Vaccination against any disease not only prevents people from catching it, but also prevents them from developing severe forms and dying. And COVID-19 is no exception. However, the appearance of variants of the new corona virus, which the World Health Organization (WHO) describes as “worrying”, has common characteristics that worry experts.
Viruses are changing, it is known. Some, like the flu, are doing so at a pace that every year the most vulnerable people need to be vaccinated. Others, like the disease that causes Govt-19, are being studied closely by scientists around the world to learn more about it and how to control it.
Variations form when mutations that lead to mutations in the genetic code that lead to mutations far beyond the initial virus accumulate. In the case of Ómicron, to name a few, it is noteworthy that it has one of the highest number of mutations ever in the key protein S to infect an organism.
Although experts are responsible for making it clear that having more mutations does not make it more dangerous, the truth is The second variant found in South Africa after beta is the Ómicron. Both have a shared mutation, which makes them more contagious, although the delta without it eventually won.
The first cause of concern since the outbreak of the epidemic was alpha, discovered in the UK a year ago, which soon dominated. Then Gamma (recorded in Brazil) and Delta (in India, which still dominates many parts of the world to this day).
Everyone was told they had one thing in common: they occurred where vaccination was scarce. As for Omigran and Beta, they appeared in the worst-vaccinated area. Only 7% of the population of the African continent is vaccinated. More than 25% of South Africa’s population is vaccinated, and there is significant reluctance on the part of the population to be vaccinated.
It is the country with the highest number of people immunocompromised due to HIV (about 20% of young people in South Africa are affected), so it is true that many people – even if vaccinated – are not adequately protected. Experts.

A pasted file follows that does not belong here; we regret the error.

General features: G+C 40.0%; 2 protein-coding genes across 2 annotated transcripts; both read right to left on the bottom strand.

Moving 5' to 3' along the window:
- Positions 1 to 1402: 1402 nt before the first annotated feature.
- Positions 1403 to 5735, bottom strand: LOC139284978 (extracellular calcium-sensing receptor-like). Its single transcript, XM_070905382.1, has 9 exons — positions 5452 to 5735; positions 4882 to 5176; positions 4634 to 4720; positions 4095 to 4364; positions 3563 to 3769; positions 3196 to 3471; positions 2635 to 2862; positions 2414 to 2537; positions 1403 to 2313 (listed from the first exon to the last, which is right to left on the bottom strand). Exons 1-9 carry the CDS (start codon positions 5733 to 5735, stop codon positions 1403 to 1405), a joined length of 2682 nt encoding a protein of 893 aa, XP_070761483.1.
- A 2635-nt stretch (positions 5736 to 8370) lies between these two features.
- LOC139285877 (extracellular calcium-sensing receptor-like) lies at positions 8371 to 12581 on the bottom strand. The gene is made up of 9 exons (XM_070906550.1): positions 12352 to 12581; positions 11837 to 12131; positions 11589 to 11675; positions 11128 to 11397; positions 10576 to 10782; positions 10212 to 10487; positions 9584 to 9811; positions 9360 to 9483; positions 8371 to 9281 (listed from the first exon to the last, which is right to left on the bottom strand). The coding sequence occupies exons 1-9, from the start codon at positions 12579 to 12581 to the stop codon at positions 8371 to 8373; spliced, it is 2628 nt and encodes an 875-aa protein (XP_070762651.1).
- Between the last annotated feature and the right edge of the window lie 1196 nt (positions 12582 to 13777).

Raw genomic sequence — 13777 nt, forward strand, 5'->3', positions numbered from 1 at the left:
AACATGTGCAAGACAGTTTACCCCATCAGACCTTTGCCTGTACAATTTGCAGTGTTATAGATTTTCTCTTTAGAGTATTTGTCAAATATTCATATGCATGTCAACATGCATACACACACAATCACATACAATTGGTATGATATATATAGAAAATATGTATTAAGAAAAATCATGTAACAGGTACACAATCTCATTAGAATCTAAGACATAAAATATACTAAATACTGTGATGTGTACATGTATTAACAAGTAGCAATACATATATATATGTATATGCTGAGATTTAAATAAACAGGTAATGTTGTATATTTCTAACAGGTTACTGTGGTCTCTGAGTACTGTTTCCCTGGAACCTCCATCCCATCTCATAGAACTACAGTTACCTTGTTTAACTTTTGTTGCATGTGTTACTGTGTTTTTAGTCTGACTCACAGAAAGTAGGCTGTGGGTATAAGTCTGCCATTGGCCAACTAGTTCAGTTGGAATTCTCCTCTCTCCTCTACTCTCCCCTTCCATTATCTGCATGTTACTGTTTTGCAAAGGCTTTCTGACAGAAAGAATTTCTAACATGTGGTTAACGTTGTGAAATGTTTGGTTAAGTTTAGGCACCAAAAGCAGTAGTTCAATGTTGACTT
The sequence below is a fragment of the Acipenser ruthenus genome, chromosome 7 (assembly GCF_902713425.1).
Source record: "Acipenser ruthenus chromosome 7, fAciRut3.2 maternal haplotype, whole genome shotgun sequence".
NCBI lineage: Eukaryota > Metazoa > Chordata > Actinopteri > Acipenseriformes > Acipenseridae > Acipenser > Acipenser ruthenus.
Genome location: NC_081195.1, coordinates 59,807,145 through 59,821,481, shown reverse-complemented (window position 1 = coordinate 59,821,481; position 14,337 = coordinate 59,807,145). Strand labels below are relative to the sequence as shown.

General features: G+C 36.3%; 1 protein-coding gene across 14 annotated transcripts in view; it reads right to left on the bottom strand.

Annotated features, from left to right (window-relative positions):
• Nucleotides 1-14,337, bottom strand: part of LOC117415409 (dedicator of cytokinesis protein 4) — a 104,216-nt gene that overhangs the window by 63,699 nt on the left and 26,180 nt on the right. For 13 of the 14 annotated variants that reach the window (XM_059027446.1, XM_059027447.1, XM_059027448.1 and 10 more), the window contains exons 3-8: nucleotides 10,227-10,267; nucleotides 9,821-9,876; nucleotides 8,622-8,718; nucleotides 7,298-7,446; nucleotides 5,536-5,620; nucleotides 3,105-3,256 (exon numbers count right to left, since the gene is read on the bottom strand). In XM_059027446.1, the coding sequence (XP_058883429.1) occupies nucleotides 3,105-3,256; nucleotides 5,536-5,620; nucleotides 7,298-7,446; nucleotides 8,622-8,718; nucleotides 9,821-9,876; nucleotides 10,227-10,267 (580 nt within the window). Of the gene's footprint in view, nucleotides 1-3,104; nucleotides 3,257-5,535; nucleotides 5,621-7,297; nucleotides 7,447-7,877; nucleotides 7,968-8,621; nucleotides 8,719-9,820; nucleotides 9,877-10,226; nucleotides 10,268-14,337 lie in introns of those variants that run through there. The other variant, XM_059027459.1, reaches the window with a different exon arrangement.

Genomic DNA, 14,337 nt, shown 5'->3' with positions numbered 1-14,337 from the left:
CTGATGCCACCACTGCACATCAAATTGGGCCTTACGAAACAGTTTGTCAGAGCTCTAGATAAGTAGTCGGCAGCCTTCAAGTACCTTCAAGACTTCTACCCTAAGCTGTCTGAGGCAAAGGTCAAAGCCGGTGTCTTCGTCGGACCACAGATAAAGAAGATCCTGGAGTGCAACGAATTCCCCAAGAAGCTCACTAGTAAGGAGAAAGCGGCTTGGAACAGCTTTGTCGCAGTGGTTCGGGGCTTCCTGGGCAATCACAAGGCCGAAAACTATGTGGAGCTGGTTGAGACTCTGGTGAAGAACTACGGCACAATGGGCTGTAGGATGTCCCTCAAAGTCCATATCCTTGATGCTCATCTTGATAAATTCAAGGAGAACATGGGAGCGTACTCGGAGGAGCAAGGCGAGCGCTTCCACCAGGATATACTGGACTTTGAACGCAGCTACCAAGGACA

A review of each
When alpha appeared in the UK, vaccination had not yet begun in Europe. As cases began to increase, the immunization campaign did not begin, initially focusing on vaccinating the most vulnerable and the elderly, resulting in a viral wave across much of the continent.
Something similar happened in Delta: it appeared in India between April and May, one of the most populous countries in the world most severely affected by Govt disease. It did so when only 3% of its population was fully vaccinated Our world in data.
In Brazil, when the gamma variant was detected, more than 2% of the population was in full form by the end of March., When it recorded 3,000 deaths a day. The immunization rate has risen to 65%, thanks to the strong primary care system.
For all these, health officials around the world are emphasizing the need for the vaccine because, according to them, fewer people are being vaccinated, and the more the virus continues to spread, the more variations will appear and the more it will be. Ending the infection.
To that end, the EU has donated a total of 116 million doses to date, most through bilateral agreements. Through the Covax mechanism, the UN initiative, another 71 million has been allocated, but still 236 million are pending distribution, according to social sources La Vanguardia newspaper explained.
However, the vaccine donation process is not easy.
When donations are effective, Kovacs is responsible for communicating with the countries that require and accept the dose, but The political context of each must be taken into account because there is a parallel regulatory issue, which has led to some vaccines not being approved in some countries and delaying their adoption.
In addition, some doses, such as Pfizer or Modern Messenger RNA, must be kept at extremely low temperatures in non-frozen freezers in some countries, and this is another barrier to overcome.